dimension of extreme executive pay awards, not to mention the damaging effect
they can have on employee relations and corporate reputation, has been
astonishing, and amounts to a conspiracy of silence. 

Too often, CSR membership bodies have shied away from recognising a central
truth: that CSR is about hard politics and ethics as well as corporate
measurement systems, award schemes, good practice and 'win-win' projects that
benefit companies and communities. Membership of CSR clubs has been eagerly
extended to companies for more than two decades, but no-one has been thrown out
or suspended, despite copious evidence of breaches of the spirit of CSR, and
sometimes too of the letter of the law, by many of the corporations concerned.
We need much more debate about the non-negotiable criteria of claiming to be a
good corporate citizen. And this leads straight to the issue of the case on
which CSR draws when making its fundamental arguments. Business case or ethical

 The business case and its merits 

The point of businesses is to make profits. This is entirely proper and
desirable. Companies are bound to respect the law, but as long as they comply
with whatever legal rules constrain them, they are not here to duplicate the
work of government or charities. The great merit of the classic CSR business
case is that it recognises that the system of motivations that operates in
companies is, in the last analysis, bound to be driven by the need to make
profits and compete successfully in markets. The key elements of 'business
case' models for CSR emerged in the 1970s and 1980s and have been greatly
elaborated since. 

There are qualitative and quantitative arguments. Businesses displaying high
levels of commitment and activity geared to social inclusion and environmental
care can gain consumer trust; they can secure first-mover advantage in emerging
markets; they can attract and retain better recruits; reputational advantages
can accrue to companies, making them more attractive to investors; companies
showing high engagement in CSR can argue better for self-regulation as opposed
to government intervention to mould their behaviour; CSR is good for employee
relations; and so on. 

Quantitative evidence continues to be built up, and much more needs to be done.
Roughly summarising two decades of work on whether CSR pays as the business case
suggests, we can say that sometimes it does, and sometimes it seems to make no
difference, and sometimes it might not pay at all, or at least not for a long
time or without external intervention to change the rules of the marketplace. 

It is not yet a decisive array of arguments with a rock-solid core of evidence.
But the merits of using a business case approach to companies are clear enough.
It speaks to business people in terms that are directly relevant to their work
and corporate goals. It provides a way to translate ethical concerns into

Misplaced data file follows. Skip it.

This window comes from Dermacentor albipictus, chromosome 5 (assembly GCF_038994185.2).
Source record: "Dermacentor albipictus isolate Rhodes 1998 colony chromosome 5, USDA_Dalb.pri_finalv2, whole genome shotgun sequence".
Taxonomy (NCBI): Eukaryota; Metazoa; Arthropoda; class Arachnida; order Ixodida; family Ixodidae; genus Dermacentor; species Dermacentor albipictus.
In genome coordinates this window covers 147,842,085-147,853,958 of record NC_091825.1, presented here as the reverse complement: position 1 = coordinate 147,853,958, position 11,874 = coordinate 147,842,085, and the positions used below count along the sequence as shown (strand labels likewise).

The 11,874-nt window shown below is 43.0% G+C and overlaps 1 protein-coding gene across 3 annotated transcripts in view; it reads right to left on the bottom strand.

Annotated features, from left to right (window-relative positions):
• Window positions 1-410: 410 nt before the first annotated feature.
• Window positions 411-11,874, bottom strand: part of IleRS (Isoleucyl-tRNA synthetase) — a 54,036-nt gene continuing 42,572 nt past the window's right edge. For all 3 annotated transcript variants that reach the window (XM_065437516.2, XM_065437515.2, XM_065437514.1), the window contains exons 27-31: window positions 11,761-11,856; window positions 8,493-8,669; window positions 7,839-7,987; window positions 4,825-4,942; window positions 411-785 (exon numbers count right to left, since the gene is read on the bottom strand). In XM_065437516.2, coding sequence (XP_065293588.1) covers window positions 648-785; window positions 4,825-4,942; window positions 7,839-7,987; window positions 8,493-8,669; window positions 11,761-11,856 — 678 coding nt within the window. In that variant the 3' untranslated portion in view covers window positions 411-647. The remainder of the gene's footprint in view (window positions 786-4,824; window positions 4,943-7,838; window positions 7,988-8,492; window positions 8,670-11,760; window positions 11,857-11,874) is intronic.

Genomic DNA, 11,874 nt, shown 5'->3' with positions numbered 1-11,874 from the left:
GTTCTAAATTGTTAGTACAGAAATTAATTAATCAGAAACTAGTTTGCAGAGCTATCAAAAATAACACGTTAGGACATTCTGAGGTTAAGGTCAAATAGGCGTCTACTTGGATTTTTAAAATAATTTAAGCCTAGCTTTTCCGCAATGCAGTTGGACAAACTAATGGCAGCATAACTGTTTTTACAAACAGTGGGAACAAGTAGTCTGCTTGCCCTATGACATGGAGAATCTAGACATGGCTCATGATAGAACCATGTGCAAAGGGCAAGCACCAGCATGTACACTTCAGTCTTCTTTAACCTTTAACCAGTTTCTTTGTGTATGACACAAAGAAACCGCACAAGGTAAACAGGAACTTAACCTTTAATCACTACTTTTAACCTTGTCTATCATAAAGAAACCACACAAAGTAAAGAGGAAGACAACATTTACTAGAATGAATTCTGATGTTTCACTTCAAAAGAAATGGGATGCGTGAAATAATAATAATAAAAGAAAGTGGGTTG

practical business language and practices. It helps companies make their case
for CSR to investors and customers. At its best, it can be a subtle and
powerfully persuasive tool -- see for example the excellent business case for
disability equality in companies, prepared for the Employers' Forum on
Disability by Simon Zadek and Susan Scott-Parker. 

 Hard-nosed or hard-hearted? Limits to the business case

That said, there are two deep problems for the business case. The first is that
it has come to be used as a superior and more sophisticated tool than a clear
'ethical' case for CSR. We can see this process at work in many pronouncements
by committed business leaders, who point out in interviews that their CSR work
is driven wholly by hard-nosed commercial considerations. 'Doing good' is good
business, so we do it. The practical value of such language in many business
contexts is obvious. But it brings with it over time a damaging implication.
This is that if doing the right thing for social inclusion and the environment
were not good business, we'd stop. The use of hard-nosed language about the
business case also subtly puts ethics in its place -- a subordinate one. This
might be unintended much of the time, but it has practical effects -- a sense
that what is often termed 'philanthropic' motivation is somehow old hat or
inevitably inferior to tough-minded, business case-based action.

The second point is a related one, made with great force in recent writings by
Sir Geoffrey Chandler, lately with Shell and now with Amnesty International. He
notes that often the business case for doing the socially and environmentally
irresponsible thing is powerful. And making the business case seem to be prior
to an ethical case is deeply damaging to the prospects for public trust in
companies, and to the long-term health of capitalism. Chandler's argument, made
for example at BT's Just Values conference in January 2003, is powerful and